Years ago, Old Earth sent forth sisters and brothers into the vast dark of the prodigal colonies armed only with crucifixes and iron faith. Now, the sisters of the Order of Saint Rita are on an interstellar mission of mercy aboard Our Lady of Impossible Constellations, a living, breathing ship which seems determined to develop a will of its own. When the order receives a distress call from a newly-formed colony, the sisters discover that the bodies and souls in their care – and that of the galactic diaspora – are in danger. And not from void beyond, but from the nascent Central Governance and the Church itself.

A short-novel or long-novella (the next one, Sisters of the Forsaken Stars, is out in Feb 2022) which focuses on the slightly motley crew of nuns who travel the stars to bring faith and healing to colonies. The focus is very much on the trials and decisions that they make, and the faith behind it; and how faith might warp and change out in the void, or how a central authority might try to control it. It’s a good read, and the characters – and their choices – are all interesting; I’m not sure if the next one is on my TBR, but this one is worth a read if you’re into the slightly more philosophical-concept sci-fi – and living ships.

Winter’s Orbit by Everina Maxwell

The Iskat Empire rules its vassal planets through a system of treaties – so when Prince Taam, key figure in a political alliance, is killed, a replacement must be found. His widower, Jainan, is rushed into an arranged marriage with the disreputable aristocrat Kiem, in a bid to keep rising hostilities between two worlds under control. But Prince Taam’s death may not have been an accident, and when Jainan himself is a suspect, he and Kiem must navigate the perils of the Iskat court, solve a murder, and prevent an interplanetary war . . .

Well, this is frankly adorable. The sci-fi setting is a good backdrop for the political scenery that makes this relationship so good and interesting, and the tensions – and interweaving problem/solutions – between Jainan and Kiem are wonderful. The characters themselves are brilliant; both complex and flawed, and both bouncing off each other in a series of misunderstandings/understandings/tropes that work perfectly. I absolutely loved this, and it’s a very sweet story. It also looks like there might be a further two (!!) in the series, which would be fabulous!

Book Review: The Hands of the Emperor

The Hands of the Emperor by Victoria Goddard

An impulsive word can start a war.
A timely word can stop one.
A simple act of friendship can change the course of history.

Cliopher Mdang is the personal secretary of the Last Emperor of Astandalas, the Lord of Rising Stars, the Lord Magus of Zunidh, the Sun-on-Earth, the god.
He has spent more time with the Emperor of Astandalas than any other person.
He has never once touched his lord.
He has never called him by name.
He has never initiated a conversation.

One day Cliopher invites the Sun-on-Earth home to the proverbially remote Vangavaye-ve for a holiday.

The mere invitation could have seen Cliopher executed for blasphemy.
The acceptance upends the world.

Where do I even start with this?


This is also highly recommended for anyone who liked The Curse of Chalion or A Memory Called Empire, or wished GRRM’s stories were a bit less sprawling and murderous and just a bit nicer.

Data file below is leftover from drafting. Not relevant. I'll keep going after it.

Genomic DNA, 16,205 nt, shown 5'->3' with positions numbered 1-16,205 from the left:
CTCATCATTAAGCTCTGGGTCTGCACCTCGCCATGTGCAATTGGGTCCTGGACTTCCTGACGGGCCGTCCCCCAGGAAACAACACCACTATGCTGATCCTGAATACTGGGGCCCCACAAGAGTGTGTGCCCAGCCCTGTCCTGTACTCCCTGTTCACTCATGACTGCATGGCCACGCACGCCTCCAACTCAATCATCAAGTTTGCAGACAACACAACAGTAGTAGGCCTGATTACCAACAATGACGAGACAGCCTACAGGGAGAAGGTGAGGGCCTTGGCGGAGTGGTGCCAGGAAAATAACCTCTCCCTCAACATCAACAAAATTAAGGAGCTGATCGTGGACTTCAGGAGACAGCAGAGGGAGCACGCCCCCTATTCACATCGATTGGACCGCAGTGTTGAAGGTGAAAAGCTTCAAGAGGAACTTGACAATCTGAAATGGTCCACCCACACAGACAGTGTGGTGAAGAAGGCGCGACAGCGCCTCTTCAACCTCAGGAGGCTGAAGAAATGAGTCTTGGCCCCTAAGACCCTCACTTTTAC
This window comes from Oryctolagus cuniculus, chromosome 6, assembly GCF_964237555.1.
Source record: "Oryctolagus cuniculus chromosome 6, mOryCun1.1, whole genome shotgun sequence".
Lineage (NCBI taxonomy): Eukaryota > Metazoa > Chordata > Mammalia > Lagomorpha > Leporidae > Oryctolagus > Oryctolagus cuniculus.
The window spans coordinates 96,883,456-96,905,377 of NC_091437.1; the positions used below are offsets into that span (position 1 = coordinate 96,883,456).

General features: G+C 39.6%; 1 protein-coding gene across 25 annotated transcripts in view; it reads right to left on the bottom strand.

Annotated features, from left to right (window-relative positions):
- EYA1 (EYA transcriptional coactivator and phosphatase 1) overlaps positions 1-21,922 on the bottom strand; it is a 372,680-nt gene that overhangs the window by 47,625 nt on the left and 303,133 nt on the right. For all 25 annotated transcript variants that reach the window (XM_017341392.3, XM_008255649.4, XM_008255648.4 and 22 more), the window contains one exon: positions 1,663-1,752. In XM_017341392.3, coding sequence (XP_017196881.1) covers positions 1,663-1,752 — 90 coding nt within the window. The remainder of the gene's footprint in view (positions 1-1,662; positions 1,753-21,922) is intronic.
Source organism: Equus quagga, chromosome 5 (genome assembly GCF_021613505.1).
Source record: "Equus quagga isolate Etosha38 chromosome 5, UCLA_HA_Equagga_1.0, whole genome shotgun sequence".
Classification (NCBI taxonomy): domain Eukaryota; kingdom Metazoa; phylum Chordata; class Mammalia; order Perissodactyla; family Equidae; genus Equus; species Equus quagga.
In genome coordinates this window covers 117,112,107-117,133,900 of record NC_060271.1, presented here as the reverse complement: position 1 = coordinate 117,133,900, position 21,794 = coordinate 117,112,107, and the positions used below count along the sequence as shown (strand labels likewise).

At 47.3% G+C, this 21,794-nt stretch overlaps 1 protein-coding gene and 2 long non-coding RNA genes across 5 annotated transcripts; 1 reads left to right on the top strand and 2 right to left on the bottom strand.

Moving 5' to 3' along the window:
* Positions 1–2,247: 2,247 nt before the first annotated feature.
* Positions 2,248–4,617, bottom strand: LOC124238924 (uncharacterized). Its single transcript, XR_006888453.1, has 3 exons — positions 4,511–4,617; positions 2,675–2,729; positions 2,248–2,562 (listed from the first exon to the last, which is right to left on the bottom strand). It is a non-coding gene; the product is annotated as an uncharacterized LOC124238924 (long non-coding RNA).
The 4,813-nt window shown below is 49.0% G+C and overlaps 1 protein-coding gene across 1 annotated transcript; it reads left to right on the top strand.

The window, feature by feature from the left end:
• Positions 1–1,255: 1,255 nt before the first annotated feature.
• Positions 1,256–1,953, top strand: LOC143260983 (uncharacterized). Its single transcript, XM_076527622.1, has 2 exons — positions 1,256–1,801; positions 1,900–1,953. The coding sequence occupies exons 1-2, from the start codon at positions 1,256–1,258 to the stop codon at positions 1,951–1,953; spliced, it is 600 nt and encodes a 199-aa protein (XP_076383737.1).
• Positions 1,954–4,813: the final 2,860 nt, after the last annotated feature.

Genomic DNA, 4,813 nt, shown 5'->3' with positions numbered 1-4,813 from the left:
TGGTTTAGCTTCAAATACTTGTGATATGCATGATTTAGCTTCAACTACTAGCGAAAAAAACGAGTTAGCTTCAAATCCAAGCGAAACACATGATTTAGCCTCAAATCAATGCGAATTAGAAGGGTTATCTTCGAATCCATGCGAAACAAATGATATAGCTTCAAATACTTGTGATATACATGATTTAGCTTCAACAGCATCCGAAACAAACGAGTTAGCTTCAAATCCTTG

On the surface, this is a story about a Chancellor putting his head on the line to suggest that his Emperor, the Radiant and Illustrious One, might like to take a holiday.

(The Emperor does not Do holidays. Or emotions, really. Or anything beyond huge works of magic, overseeing court functions and occasionally wrangling committees.)

And the Emperor says yes.

The slight issue with this, of course, is they then have to navigate how that all works, when you’ve got a bunch of rituals (and some small issues like; if the Emperor touches anyone, it could mean death) and strictures and prohibitions and courtly ceremonies and… he just wants to go snorkelling?

This is a story about an Emperor going on holiday, and the friendships that come from that; and how those friendships change both the people involved, and change the world.

And underneath, there are some absolutely wonderful undercurrents. It’s a story about political change and how one person, in the right place, can move mountains. It’s a story about culture and self, and how to carry it with you, and what you give up when you leave or return. It’s a story about family and friends and assumptions and bias, and what we value, and learning to value others and ourselves. It’s a story about racism and prejudice and navigating cultural differences and change alongside personal and political change. And it’s a story about friendship, and love, and how connections make the world.

In short; it’s a book that I have read and re-read, alongside The Goblin Emperor. It’s absolutely huge (969 pages in print!) but also keeps the story very tightly told; it’s just long, rather than being complicated, and it never feels boring or slow. It’s about people, and it’s so sweet and good while also taking you on a rollercoaster of emotions – and all over the Empire in terms of cultural expectations! There are a wonderful set of characters, from the main quartet around the Emperor to Cliopher’s (very large) family, to the Princes and politicians, to the scholars, to those lost and gone but not forgotten. It’s a beautifully-told story, and is absolutely on my favourites list.

There is also a sequel – The Return of Fitzroy Angursell – and it’s a wonderful sequel; I bought it straight after finishing Hands and plunged straight in, and it’s both a wonderful change of pace and an excellent continuation (plus I did almost scream when I figured the name out, and then had to go and re-read Hands with new knowledge in mind!) It is shorter, but there are more stories about the characters; The Bride of the Blue Wind follows Pali, and Stargazy Pie is set in the same universe.